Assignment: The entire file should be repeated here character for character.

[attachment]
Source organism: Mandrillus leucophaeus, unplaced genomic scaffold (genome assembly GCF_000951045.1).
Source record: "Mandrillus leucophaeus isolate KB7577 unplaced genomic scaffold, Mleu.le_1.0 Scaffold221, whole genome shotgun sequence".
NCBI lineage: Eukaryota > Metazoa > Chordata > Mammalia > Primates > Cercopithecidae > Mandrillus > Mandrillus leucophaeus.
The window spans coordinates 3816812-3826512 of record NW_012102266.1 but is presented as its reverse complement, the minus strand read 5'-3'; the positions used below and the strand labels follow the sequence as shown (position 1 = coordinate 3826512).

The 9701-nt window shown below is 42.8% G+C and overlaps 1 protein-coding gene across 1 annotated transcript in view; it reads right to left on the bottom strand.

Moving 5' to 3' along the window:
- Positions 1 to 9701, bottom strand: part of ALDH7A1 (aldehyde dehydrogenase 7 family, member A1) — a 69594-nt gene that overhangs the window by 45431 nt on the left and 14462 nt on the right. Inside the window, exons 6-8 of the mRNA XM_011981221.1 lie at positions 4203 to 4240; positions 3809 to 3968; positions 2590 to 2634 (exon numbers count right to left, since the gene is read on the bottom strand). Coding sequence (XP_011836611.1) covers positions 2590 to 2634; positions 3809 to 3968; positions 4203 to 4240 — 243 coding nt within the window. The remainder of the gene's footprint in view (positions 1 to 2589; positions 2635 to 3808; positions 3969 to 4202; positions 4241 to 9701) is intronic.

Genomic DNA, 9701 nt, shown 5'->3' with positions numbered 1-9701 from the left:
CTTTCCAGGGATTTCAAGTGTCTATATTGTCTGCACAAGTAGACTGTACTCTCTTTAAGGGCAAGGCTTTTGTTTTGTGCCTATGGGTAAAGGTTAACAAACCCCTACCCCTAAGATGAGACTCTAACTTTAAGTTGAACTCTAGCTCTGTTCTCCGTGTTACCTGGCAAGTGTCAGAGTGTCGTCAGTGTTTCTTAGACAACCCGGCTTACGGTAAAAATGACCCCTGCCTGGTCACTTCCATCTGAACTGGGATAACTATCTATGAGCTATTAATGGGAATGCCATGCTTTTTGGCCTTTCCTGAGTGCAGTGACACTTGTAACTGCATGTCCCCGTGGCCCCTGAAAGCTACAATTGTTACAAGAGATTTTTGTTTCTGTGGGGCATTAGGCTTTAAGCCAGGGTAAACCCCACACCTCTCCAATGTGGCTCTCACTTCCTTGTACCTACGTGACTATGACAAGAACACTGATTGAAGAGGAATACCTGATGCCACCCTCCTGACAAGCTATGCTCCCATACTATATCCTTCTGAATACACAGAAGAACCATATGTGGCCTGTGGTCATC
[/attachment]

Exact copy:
Source organism: Mandrillus leucophaeus, unplaced genomic scaffold (genome assembly GCF_000951045.1).
Source record: "Mandrillus leucophaeus isolate KB7577 unplaced genomic scaffold, Mleu.le_1.0 Scaffold221, whole genome shotgun sequence".
NCBI lineage: Eukaryota > Metazoa > Chordata > Mammalia > Primates > Cercopithecidae > Mandrillus > Mandrillus leucophaeus.
The window spans coordinates 3816812-3826512 of record NW_012102266.1 but is presented as its reverse complement, the minus strand read 5'-3'; the positions used below and the strand labels follow the sequence as shown (position 1 = coordinate 3826512).

The 9701-nt window shown below is 42.8% G+C and overlaps 1 protein-coding gene across 1 annotated transcript in view; it reads right to left on the bottom strand.

Moving 5' to 3' along the window:
- Positions 1 to 9701, bottom strand: part of ALDH7A1 (aldehyde dehydrogenase 7 family, member A1) — a 69594-nt gene that overhangs the window by 45431 nt on the left and 14462 nt on the right. Inside the window, exons 6-8 of the mRNA XM_011981221.1 lie at positions 4203 to 4240; positions 3809 to 3968; positions 2590 to 2634 (exon numbers count right to left, since the gene is read on the bottom strand). Coding sequence (XP_011836611.1) covers positions 2590 to 2634; positions 3809 to 3968; positions 4203 to 4240 — 243 coding nt within the window. The remainder of the gene's footprint in view (positions 1 to 2589; positions 2635 to 3808; positions 3969 to 4202; positions 4241 to 9701) is intronic.

Genomic DNA, 9701 nt, shown 5'->3' with positions numbered 1-9701 from the left:
CTTTCCAGGGATTTCAAGTGTCTATATTGTCTGCACAAGTAGACTGTACTCTCTTTAAGGGCAAGGCTTTTGTTTTGTGCCTATGGGTAAAGGTTAACAAACCCCTACCCCTAAGATGAGACTCTAACTTTAAGTTGAACTCTAGCTCTGTTCTCCGTGTTACCTGGCAAGTGTCAGAGTGTCGTCAGTGTTTCTTAGACAACCCGGCTTACGGTAAAAATGACCCCTGCCTGGTCACTTCCATCTGAACTGGGATAACTATCTATGAGCTATTAATGGGAATGCCATGCTTTTTGGCCTTTCCTGAGTGCAGTGACACTTGTAACTGCATGTCCCCGTGGCCCCTGAAAGCTACAATTGTTACAAGAGATTTTTGTTTCTGTGGGGCATTAGGCTTTAAGCCAGGGTAAACCCCACACCTCTCCAATGTGGCTCTCACTTCCTTGTACCTACGTGACTATGACAAGAACACTGATTGAAGAGGAATACCTGATGCCACCCTCCTGACAAGCTATGCTCCCATACTATATCCTTCTGAATACACAGAAGAACCATATGTGGCCTGTGGTCATC